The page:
The financial health of the fund is important because the state can impose a surcharge on most insurance policies to replenish it if money runs out. Some critics have called the surcharge a “hurricane tax.”

The fund entered storm season in good financial shape and new estimates conclude the fund could borrow up to nearly $8 billion.

The $5.1 billion claims estimate is preliminary, but actuaries said they based it on experience from previous hurricanes.

not have to borrow any money.

Please enjoy the full article below;

https://www.insurancejournal.com/news/southeast/2017/10/30/469653.htm

Please call Lee at 954-351-1960 for free quotes on Home Insurance, Auto, Flood, Private Flood, Car, Business & Commercial & Life & Health Insurance and Group financial products as well.

 

Nearly 17,000 flood insurance claims connected with Hurricane Irma have been filed, and more are expected in the coming weeks.

The Sun-Sentinel reports that of 16,786 flood claims filed through Thursday, 3,969 were filed in Monroe County.

FEMA data shows that Miami-Dade residents have filed 1,870 claims, 829 have been filed in Broward County and 199 have come from Palm Beach County.

Other counties with large numbers of flood insurance claims are Duval, with 1,514, Lee, with1,426 and Collier with 1,364.

Fewer than 200 claims have been filed in Hillsborough, Pinellas and Charlotte counties – an example of how the Tampa Bay region was spared the severe impact feared by forecasters.

http://www.insurancejournal.com/news/southeast/2017/09/27/465727.htm

Please call Lee at 954-351-1960 for free quotes on Home Insurance, Flood, Private Flood, Auto, Business & Commercial policies as well as Life, Disability and all group products.

With two Florida landfalls in the same day, Hurricane Irma‘s destructive wind and flood damage could cost up to $65 billion for both insured and uninsured losses, according to a recent estimate by CoreLogic.

Residential property flood loss is estimated at up to $38 billion, CoreLogic reported, noting that includes storm surge, inland and flash flooding in five states – Florida, Alabama, Georgia, North Carolina and South Carolina

80 percent of the flood damage is uninsured, the company said.

Reported insured flood loss for commercial properties could top out at $8 billion.

AIR Worldwide estimated insured losses for the U.S. States resulting from Irma will range between $25 billion – $35 billion.

The catastrophe modeling firm noted the hurricane-force winds extended 80 miles from the eye and tropical storm–force winds extended more than 400 miles, covering the entire state and driving storm surge into both the Atlantic and Gulf coasts.

Downed trees, signs and utility poles and flooded or debris-strewn streets could be seen in the southern regions of the state, AIR Worldwide reported.

Karen Clark & Company estimated losses in the U.S and Caribbean at $25 billion. Of the $18 billion insured loss in the U.S., the majority is in Florida, followed by Georgia, South Carolina and Alabama, KCC reported.

As of Thursday, Sept. 21, the Florida Office of Insurance Regulation reported more than 397,000 residential property claims and just over 17,000 commercial property claims had been filed. Including all types of losses, total estimated insured losses thus far had passed the $3 billion mark. OIR has been updating claims data daily.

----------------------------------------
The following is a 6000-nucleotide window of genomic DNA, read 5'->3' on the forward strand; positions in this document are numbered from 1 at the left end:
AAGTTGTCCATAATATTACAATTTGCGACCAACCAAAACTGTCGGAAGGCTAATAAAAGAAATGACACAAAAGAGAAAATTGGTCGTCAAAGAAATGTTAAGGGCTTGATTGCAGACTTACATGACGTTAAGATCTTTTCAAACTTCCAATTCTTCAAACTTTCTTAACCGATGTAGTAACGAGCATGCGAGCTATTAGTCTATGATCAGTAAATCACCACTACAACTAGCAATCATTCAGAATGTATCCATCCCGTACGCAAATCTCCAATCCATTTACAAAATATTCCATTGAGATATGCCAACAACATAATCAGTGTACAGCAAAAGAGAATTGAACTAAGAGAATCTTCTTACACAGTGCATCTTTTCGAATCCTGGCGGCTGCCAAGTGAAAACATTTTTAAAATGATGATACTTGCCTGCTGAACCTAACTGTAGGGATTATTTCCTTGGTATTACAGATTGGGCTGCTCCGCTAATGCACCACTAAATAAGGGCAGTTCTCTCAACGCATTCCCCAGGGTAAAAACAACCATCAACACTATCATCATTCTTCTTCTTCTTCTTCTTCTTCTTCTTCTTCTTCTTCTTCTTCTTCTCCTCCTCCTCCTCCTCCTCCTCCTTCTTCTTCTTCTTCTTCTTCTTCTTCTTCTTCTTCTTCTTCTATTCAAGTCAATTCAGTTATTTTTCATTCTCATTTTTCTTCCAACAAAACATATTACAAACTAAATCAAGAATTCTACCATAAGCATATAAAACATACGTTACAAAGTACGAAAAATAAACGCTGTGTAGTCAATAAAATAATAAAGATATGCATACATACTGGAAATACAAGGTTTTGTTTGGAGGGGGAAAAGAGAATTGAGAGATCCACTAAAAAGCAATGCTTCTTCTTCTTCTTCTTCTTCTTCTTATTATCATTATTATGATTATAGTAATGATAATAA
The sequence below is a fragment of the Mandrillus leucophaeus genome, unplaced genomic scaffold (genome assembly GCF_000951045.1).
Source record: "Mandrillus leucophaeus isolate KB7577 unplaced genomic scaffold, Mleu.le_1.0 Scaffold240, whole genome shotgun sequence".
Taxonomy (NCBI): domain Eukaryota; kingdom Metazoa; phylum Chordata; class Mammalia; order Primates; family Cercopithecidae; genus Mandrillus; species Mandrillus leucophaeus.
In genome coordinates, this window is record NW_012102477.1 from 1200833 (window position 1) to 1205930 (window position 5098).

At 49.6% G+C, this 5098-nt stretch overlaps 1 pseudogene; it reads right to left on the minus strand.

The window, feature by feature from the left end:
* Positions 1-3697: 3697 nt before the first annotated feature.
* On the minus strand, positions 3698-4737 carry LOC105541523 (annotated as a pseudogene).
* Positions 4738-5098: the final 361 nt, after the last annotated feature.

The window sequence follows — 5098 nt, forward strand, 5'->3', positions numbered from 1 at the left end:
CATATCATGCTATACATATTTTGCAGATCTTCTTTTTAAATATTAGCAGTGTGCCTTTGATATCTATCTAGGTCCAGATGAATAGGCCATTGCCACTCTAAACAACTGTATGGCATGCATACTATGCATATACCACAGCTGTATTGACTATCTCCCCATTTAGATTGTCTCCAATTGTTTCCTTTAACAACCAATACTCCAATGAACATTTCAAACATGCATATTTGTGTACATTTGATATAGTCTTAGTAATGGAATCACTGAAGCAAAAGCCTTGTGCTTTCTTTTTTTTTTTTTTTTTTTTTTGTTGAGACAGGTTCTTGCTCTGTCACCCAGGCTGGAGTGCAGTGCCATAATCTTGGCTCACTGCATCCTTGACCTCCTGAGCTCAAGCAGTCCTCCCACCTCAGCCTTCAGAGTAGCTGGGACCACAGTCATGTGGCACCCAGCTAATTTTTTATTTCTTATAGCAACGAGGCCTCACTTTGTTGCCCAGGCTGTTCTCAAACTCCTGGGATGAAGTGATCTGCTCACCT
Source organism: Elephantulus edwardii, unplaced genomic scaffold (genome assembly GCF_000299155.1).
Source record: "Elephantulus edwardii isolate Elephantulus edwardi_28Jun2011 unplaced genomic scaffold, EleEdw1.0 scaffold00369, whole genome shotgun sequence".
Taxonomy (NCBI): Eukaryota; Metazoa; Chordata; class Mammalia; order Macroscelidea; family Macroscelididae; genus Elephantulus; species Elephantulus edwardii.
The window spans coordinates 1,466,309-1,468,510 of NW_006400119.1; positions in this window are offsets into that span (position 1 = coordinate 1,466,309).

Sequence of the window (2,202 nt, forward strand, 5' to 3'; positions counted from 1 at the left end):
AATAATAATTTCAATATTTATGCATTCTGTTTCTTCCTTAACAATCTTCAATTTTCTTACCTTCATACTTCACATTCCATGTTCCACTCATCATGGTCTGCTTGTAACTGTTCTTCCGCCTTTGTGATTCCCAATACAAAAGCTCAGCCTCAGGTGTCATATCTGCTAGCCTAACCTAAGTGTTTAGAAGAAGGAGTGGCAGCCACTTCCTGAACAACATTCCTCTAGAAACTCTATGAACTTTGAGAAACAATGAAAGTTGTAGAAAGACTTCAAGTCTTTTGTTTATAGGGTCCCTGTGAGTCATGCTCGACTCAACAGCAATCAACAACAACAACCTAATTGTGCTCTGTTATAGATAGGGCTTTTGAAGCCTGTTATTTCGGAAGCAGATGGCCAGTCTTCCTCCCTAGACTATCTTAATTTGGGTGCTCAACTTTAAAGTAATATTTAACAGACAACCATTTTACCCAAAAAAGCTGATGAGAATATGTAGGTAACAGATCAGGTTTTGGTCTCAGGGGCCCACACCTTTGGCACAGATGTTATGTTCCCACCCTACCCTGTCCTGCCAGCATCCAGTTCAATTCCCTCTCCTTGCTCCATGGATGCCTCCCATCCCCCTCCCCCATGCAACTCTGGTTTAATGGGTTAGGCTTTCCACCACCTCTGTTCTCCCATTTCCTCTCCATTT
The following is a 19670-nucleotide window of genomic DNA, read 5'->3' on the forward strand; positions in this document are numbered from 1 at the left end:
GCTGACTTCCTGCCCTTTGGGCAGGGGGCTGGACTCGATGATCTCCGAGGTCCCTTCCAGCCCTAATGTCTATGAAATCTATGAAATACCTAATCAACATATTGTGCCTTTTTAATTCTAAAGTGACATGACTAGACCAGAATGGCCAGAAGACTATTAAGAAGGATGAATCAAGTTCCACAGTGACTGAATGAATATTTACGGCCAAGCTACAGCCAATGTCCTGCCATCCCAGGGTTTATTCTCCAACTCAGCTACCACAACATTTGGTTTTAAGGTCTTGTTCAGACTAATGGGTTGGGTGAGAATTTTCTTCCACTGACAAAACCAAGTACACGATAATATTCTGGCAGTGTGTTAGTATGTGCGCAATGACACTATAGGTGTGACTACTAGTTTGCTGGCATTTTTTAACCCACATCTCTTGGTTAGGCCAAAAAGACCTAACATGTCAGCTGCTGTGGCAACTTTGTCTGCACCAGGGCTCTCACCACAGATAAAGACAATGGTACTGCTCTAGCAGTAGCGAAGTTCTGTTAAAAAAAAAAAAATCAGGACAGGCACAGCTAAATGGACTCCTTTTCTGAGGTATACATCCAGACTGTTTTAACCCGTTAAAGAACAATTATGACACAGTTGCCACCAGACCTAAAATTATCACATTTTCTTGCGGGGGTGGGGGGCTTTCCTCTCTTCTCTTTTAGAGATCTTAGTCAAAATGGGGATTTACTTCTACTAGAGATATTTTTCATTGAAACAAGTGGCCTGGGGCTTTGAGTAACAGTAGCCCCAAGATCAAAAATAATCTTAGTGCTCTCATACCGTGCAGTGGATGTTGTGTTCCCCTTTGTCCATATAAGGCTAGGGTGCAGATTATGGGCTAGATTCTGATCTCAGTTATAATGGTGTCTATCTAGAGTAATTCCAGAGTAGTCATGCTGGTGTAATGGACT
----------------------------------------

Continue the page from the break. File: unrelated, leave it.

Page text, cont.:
Please enjoy the full article below;

http://www.insurancejournal.com/news/southeast/2017/09/22/465115.htm

Please call Lee at Acentria Insurance at 954-351-1960 for free quotes on Home Insurance, Flood, Private Flood, Auto, Business & Commercial and Life & Financial products as well.

Although insured losses as a result of Hurricane Irma will not be as severe as originally forecast, the storm still represents a sizeable catastrophe event that will test the infrastructure and potentially strain the financial wherewithal of some local and regional carriers in Florida, particularly those that are geographically concentrated, according to a new briefing from A.M. Best.

The Best’s Briefing, titled, “Hurricane Irma Tests Newer Participants in Florida Market,” notes that over the past decade, the number of more concentrated local/regional writers in Florida’s insurance market has increased as national writers pulled back on the state

The state-formed Citizens Property Casualty Insurance Corporation took on much of that risk exposure, and as a result, experienced significant financial pressure. This led to a fairly successful depopulation program, whereby private insurers were given incentives to assume policies from Citizens. This, along with other factors that included benign weather in Florida and favorable reinsurance pricing, prompted many new insurance companies to form.

According to the report, a number of new insurance companies were formed since 2007, writing nearly a fifth of the property market lines: homeowners, farmowners, fire and allied, and commercial multiperil (non-liability). Hurricane Irma represents the first severe event to test the strength of these business models, particularly with regard to risk selection, loss mitigation and potentially their reinsurance programs.

The report also states that with Hurricane Irma occurring in such close proximity to Hurricane Harvey, the demand for independent catastrophe claim adjusters has increased. A.M. Best-rated entities had already started strengthening their claims processes in response to the state’s Assignment of Benefit issues. Newer companies may face additional pressure from a lack of experience as well as limitations due to scale.

Please enjoy the full article below;

http://www.insurancejournal.com/news/southeast/2017/09/18/464615.htm